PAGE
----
Not mere hot air, jet blast smashes bus
A passenger coach of Kingfisher Airlines was damaged at the Delhi Airport due to jet blast from a Jet Airways aircraft that was taxiing, reports Sidhartha Roy.delhi Updated: Mar 17, 2009 01:06 IST
A passenger coach of Kingfisher Airlines was damaged at the Delhi Airport due to jet blast from a Jet Airways aircraft that was taxiing. The incident happened on March 8 near bay number 16 of the airport when, according to sources, the Kingfisher passenger coach was passing behind a Jet airways aircraft that was taxiing out. “The coach number 9492 was taking passengers who had come by a flight from Hyderabad to the arrival terminal. As it was passing behind Jet Airways aircraft, the jet blast from the plane’s engine damaged the coach’s door,” said an airport source who doesn’t wish to be identified.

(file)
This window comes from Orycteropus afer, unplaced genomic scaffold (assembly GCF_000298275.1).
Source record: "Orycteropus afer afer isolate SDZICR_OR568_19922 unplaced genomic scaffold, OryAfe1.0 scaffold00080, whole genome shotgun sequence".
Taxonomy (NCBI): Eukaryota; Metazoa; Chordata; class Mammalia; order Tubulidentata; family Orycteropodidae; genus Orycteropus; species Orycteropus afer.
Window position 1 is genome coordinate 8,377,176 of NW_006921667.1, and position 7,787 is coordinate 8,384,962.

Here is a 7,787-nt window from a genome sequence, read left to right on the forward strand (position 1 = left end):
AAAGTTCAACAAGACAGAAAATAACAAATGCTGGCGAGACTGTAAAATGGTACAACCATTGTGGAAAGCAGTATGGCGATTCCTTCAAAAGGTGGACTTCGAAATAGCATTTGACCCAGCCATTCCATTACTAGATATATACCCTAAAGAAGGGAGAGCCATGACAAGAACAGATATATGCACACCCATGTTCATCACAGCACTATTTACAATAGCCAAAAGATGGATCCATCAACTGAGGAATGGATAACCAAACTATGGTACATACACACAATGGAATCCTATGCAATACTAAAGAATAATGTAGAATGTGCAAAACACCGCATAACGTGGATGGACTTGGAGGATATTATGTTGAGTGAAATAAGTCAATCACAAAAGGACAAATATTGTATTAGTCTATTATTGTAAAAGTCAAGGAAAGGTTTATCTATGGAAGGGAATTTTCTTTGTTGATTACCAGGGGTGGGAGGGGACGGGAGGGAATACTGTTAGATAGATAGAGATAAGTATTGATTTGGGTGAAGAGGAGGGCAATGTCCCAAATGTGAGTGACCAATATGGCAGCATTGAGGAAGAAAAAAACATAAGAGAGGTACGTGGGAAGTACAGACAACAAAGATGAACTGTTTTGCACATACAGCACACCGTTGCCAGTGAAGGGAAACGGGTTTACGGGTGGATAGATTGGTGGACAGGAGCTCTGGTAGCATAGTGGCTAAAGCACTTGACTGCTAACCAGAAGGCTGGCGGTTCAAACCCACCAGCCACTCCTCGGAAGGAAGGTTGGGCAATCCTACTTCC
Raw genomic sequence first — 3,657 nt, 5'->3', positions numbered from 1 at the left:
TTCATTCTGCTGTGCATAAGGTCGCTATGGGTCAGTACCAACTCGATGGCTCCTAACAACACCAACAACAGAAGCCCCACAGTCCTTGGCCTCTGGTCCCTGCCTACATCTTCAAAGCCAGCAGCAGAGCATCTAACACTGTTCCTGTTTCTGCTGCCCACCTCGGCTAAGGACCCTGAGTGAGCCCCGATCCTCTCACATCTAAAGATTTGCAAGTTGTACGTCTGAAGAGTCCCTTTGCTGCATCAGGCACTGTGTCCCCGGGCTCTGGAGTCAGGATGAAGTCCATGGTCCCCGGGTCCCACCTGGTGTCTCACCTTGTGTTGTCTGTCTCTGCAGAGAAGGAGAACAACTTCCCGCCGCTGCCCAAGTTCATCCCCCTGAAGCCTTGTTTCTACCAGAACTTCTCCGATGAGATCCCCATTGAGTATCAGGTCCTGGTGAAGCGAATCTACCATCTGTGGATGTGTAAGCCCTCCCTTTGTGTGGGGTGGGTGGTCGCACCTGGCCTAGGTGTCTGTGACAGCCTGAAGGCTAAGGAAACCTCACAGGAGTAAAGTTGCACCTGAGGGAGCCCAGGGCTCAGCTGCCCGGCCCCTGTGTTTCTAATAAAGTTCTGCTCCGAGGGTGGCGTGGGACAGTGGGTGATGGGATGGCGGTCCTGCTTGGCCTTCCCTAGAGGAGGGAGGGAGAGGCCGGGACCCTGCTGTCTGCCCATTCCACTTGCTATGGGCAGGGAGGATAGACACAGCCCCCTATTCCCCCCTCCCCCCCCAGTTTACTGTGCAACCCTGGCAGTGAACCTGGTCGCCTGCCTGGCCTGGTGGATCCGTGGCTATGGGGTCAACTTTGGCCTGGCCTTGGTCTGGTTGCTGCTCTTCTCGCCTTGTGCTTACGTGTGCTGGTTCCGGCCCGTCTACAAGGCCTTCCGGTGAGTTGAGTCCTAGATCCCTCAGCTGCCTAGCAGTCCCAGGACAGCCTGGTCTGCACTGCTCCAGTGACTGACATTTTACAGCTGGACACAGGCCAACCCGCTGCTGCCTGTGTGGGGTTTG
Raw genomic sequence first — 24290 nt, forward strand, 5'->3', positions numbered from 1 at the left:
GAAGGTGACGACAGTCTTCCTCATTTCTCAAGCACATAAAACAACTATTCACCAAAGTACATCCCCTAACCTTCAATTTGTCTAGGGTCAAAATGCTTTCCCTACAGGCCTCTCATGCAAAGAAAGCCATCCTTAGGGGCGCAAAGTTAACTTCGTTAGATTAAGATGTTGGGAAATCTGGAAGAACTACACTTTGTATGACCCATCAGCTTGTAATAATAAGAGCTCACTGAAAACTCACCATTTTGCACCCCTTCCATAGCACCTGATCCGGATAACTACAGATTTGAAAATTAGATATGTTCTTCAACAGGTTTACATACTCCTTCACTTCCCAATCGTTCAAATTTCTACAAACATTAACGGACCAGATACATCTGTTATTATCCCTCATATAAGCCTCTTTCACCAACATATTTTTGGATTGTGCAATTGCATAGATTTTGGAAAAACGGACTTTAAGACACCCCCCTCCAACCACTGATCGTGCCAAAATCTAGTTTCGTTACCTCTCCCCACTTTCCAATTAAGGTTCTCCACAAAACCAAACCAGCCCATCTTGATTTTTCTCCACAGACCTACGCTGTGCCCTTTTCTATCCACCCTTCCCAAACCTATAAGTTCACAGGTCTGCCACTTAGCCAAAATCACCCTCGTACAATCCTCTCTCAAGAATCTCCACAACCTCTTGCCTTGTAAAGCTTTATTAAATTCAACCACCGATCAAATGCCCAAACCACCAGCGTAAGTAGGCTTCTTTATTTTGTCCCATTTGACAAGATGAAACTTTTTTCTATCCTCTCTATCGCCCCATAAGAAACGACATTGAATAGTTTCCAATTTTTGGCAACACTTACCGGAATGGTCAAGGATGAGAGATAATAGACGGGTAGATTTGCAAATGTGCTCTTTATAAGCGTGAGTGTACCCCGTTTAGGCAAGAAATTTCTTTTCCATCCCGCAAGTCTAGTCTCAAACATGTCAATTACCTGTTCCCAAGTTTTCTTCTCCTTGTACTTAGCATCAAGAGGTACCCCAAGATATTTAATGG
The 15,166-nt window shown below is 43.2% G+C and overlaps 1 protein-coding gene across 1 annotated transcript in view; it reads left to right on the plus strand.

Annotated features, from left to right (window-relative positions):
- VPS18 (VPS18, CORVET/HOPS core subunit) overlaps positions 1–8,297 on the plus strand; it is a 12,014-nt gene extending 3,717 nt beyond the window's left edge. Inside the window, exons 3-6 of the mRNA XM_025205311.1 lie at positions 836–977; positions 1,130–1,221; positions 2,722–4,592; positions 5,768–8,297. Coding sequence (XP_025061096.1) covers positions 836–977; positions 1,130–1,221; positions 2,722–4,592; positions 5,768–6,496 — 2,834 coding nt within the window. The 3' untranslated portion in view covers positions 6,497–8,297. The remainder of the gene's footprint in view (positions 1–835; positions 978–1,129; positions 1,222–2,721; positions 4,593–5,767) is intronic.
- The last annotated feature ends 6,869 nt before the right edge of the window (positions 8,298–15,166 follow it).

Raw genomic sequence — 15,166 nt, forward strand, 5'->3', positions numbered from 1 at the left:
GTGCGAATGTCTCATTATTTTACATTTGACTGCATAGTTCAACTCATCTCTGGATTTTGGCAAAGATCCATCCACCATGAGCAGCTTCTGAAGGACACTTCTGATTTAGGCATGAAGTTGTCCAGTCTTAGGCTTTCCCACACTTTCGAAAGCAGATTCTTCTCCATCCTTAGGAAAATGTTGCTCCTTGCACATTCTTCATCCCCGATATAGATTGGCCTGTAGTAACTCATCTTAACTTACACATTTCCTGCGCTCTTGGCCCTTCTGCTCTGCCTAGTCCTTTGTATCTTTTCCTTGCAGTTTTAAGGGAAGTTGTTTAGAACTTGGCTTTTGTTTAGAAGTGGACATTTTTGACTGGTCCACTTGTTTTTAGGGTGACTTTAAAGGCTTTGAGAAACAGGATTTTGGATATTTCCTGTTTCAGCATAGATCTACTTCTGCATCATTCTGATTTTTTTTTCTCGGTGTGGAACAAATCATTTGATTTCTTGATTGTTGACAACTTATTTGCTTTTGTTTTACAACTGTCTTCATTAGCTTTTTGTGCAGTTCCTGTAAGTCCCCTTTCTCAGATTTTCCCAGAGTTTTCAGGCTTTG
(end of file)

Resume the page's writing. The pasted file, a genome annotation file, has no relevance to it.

“Thankfully there were not many passengers in the coach but they were shocked when the door just blasted away and fell inside. The door glass was shattered but no one was injured,” he said. “As jet blast is invisible, the passengers couldn’t understand why the door got damaged.”
The coach made its journey to the arrival terminal were the passengers de-boarded and the coach was sent for repair.
Jet blast is the rapid air movement produced by the jet engines of aircraft while it’s taking off or while taxiing. Large Jet engine aircraft can produce blast of up to 160 km/h intensity, which can even flatten buildings.
The Jet Airways spokesman didn’t comment on the incident and the Kingfisher Airlines spokesman couldn’t be reached despite repeated attempts.
A senior Kingfisher official said on condition of anonymity that the coach was stationary at the time of the incident. “The coach was stationary and the plane was taxiing in front of it. There were three other coaches standing along side that suffered cracks,” he said.
“A jet aircraft is given minimum power (thrust) while taxiing for a low ground speed and goes full throttle only during take-off but it seems in this case the pilot must have given more thrust than what was required, resulting in a strong jet blast,” the airport source said. “This is a violation of Directorate General of Civil Aviation (DGCA) rules,” he said.